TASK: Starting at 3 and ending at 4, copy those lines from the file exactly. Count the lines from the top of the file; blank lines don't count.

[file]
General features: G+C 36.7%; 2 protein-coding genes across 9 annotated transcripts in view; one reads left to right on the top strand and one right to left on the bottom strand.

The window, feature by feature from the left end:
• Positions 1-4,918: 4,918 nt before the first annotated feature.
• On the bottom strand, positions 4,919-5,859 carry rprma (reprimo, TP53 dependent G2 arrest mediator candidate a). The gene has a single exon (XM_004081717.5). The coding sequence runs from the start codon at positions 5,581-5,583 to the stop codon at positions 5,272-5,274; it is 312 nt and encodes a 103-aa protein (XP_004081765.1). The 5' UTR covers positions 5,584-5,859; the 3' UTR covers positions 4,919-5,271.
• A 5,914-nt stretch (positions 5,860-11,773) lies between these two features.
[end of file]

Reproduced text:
• Positions 1-4,918: 4,918 nt before the first annotated feature.
• On the bottom strand, positions 4,919-5,859 carry rprma (reprimo, TP53 dependent G2 arrest mediator candidate a). The gene has a single exon (XM_004081717.5). The coding sequence runs from the start codon at positions 5,581-5,583 to the stop codon at positions 5,272-5,274; it is 312 nt and encodes a 103-aa protein (XP_004081765.1). The 5' UTR covers positions 5,584-5,859; the 3' UTR covers positions 4,919-5,271.